The erosion of coastlines and the erosion of the cultural heritage of the Pacific have recently been addressed by Fiji Prime Minister Voreqe Bainimarama at the recent World Urban Forum last week in Dubai.
"In Fiji, we've embraced innovation to combat climate change and adapt to withstand its impacts," he said, while emphasising that Pacific heritage has fuelled an urgency in fighting climate change.
To achieve any results, the energy of the global economy must be directed towards innovation. One key aspect of innovation in the global economy are brands - which help consumers identify products and services that respect the environment and sustain cultural heritage.
As companies address climate change, or promote cultural heritage, consumers rely on brands to direct their tremendous collective purchasing power towards these ends.
But this can only happen if consumers trust that the brands are authentic and not fake.
Consumers and governments across the Pacific can play an important role by helping to protect brands - and ensure that consumers are contributing economic weight for a sustainable future. Smartly, governments across the Pacific are paying attention.
Recently, from February 12 to 14, the Oceania Customs Organisation (OCO), with the assistance of the International Trademark Association (INTA), Pharmaceutical Security Institute (PSI) and the United States Patent and Trademark Office (USPTO), trained representatives of customs officials from 13 countries and territories, including Australia, Fiji, Guam, Kiribati, the Marshall Islands, Papua New Guinea, the Northern Mariana Islands, Niue, Palau, Tonga, the Solomon Islands, Tuvalu, and Vanuatu on the best practices to identify counterfeit products and to protect consumers across the Pacific.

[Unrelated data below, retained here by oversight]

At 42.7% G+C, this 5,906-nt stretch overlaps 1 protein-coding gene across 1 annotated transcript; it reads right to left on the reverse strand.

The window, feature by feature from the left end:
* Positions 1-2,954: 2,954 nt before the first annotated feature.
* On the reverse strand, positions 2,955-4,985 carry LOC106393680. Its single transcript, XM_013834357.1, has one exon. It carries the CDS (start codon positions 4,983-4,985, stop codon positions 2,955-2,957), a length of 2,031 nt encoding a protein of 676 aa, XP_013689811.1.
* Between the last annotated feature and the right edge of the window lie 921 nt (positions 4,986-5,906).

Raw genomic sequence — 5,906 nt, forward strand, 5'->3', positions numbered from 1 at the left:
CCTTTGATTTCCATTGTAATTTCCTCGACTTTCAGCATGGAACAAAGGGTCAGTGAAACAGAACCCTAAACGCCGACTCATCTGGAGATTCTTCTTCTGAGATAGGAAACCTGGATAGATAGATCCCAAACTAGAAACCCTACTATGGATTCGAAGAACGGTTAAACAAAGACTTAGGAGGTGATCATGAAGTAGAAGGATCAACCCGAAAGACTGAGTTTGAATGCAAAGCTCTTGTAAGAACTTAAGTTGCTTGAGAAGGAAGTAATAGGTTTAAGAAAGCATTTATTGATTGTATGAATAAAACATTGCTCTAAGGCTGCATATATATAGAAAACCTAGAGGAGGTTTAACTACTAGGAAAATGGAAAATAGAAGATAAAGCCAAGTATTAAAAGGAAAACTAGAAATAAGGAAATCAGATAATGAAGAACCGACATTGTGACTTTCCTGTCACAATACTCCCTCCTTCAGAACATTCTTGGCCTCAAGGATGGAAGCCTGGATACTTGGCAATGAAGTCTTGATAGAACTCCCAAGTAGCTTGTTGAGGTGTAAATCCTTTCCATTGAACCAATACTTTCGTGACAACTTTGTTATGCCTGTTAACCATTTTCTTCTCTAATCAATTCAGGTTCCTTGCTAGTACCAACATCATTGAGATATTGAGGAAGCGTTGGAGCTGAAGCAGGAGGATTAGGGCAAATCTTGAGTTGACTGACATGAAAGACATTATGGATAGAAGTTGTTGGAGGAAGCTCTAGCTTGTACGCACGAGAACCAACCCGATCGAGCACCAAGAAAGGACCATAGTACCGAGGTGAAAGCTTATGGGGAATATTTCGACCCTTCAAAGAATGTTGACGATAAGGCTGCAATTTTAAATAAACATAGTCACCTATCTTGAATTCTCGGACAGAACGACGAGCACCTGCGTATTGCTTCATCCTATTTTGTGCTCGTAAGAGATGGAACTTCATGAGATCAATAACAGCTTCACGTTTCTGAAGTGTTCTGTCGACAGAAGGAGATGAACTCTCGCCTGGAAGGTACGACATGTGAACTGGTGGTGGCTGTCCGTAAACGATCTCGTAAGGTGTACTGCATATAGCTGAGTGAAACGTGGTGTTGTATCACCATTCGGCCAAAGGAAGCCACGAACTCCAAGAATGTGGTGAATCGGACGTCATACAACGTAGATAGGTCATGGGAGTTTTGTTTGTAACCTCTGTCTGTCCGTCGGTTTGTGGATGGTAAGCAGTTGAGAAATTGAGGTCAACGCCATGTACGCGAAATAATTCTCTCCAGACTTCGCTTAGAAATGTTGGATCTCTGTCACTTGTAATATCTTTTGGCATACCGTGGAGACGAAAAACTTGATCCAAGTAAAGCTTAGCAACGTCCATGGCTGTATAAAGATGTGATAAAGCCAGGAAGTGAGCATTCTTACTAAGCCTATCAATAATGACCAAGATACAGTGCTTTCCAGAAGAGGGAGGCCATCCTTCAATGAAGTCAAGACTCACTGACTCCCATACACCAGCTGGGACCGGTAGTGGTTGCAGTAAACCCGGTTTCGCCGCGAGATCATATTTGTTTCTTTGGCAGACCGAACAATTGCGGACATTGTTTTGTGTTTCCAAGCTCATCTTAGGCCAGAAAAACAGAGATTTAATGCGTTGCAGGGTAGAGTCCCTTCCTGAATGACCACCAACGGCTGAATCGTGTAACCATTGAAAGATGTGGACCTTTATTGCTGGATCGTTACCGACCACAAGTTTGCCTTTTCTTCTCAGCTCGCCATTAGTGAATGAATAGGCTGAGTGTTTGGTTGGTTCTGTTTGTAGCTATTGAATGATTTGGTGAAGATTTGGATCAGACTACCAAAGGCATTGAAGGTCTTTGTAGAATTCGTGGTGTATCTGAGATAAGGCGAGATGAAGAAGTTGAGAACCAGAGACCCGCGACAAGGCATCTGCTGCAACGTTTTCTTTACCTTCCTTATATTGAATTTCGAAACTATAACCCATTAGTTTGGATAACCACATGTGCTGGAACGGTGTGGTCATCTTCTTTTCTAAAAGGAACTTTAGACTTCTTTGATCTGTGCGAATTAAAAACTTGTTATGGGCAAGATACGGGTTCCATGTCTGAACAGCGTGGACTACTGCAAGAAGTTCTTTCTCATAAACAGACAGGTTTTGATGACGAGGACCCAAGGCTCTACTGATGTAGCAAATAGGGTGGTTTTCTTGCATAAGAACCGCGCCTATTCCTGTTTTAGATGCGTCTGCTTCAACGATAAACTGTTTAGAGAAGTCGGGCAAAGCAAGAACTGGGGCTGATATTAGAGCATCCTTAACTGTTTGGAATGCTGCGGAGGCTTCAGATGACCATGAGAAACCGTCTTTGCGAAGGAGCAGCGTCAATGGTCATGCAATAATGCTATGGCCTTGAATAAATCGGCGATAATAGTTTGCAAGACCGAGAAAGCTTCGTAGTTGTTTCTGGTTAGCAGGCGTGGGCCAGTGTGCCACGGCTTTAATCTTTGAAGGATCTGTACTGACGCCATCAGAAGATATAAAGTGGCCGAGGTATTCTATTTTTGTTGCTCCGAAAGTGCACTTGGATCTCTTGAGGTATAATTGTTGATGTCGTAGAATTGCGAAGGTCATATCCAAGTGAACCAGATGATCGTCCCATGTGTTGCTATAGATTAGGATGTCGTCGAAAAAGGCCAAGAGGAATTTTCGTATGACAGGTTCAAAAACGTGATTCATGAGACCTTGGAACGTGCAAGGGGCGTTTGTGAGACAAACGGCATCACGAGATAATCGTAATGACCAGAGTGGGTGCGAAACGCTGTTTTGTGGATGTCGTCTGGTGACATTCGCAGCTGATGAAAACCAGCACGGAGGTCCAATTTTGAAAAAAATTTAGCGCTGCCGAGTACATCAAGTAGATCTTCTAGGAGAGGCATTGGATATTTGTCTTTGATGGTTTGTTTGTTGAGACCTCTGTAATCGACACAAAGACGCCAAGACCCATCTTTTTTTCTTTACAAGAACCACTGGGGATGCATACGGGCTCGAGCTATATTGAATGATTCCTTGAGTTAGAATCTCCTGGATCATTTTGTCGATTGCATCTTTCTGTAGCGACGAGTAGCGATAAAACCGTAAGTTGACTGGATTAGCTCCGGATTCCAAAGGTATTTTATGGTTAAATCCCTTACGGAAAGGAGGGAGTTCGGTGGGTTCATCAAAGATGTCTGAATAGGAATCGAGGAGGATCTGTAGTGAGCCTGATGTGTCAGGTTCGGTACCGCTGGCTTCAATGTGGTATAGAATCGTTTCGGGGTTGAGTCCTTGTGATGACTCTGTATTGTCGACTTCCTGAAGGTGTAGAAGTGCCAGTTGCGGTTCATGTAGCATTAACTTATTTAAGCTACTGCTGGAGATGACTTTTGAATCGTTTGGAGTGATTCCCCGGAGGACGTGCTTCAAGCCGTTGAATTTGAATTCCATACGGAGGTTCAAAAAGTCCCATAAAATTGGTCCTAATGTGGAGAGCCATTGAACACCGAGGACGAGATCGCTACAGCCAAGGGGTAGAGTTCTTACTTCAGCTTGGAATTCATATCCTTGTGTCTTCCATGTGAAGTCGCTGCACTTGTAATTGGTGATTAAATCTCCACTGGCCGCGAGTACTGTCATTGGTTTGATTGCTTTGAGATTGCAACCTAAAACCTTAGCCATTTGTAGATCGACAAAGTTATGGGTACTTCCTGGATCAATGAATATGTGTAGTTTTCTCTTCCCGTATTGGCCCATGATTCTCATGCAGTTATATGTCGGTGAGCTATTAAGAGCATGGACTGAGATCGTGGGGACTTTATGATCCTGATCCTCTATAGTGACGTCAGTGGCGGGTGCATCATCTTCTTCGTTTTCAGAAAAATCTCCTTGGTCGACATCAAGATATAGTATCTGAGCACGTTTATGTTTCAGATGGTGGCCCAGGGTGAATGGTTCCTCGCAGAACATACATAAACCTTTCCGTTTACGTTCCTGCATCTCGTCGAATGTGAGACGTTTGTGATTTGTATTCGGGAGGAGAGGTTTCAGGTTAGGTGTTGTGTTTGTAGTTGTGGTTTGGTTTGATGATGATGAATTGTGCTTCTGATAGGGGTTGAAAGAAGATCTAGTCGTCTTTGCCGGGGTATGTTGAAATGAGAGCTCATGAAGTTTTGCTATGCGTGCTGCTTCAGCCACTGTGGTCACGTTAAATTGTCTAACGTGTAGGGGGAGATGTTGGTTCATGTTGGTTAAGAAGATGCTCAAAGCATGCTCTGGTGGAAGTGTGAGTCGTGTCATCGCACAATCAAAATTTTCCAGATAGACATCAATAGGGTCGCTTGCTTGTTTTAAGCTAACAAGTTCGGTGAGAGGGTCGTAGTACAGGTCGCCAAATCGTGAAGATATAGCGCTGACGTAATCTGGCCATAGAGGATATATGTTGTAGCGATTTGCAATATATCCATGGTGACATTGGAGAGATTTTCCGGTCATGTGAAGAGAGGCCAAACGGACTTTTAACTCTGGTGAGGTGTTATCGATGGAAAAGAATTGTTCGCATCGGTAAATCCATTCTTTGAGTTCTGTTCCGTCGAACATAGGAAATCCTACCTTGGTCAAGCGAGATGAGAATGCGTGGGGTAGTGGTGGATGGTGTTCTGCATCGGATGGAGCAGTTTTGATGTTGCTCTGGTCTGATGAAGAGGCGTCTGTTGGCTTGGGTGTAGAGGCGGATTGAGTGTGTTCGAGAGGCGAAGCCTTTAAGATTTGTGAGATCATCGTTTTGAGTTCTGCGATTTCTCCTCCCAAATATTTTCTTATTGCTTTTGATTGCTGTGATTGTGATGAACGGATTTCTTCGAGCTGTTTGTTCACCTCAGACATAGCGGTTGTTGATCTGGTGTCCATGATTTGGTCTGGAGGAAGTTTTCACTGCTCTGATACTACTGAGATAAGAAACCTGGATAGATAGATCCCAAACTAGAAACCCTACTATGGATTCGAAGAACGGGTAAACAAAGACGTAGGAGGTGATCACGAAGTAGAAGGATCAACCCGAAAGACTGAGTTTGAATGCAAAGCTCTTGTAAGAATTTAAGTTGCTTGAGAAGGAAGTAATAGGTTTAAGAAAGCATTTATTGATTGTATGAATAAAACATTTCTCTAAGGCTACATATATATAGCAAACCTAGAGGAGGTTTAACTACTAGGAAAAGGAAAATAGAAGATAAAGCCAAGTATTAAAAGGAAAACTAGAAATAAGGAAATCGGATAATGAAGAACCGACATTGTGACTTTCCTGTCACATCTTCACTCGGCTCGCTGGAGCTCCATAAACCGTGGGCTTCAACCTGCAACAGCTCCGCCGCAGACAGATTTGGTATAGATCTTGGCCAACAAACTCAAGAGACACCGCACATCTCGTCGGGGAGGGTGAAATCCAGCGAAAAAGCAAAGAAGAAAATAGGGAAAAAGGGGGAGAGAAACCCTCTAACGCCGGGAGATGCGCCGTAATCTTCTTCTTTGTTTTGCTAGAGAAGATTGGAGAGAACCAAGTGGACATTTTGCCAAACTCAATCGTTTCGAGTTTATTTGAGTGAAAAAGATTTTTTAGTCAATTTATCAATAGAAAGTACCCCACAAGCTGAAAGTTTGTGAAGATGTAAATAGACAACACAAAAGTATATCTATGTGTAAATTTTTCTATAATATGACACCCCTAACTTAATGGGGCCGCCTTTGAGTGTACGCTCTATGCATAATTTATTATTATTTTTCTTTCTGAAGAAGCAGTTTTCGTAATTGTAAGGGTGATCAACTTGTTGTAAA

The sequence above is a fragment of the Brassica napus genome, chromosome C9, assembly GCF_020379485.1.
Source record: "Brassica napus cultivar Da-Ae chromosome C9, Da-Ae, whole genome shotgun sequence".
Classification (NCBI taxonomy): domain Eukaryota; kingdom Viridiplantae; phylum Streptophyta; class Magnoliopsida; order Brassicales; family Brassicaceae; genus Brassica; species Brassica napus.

These officers from the customs agencies across the Pacific are on the front line of brand protection for their islands.
But how can brand protection create a better future?
The health and safety of consumers drive most efforts to fight counterfeit products. Counterfeiters target the most vulnerable of consumers in developing countries. In some developing countries the rate of counterfeit medicine on the market can reach 50% according to the World Health Organisation.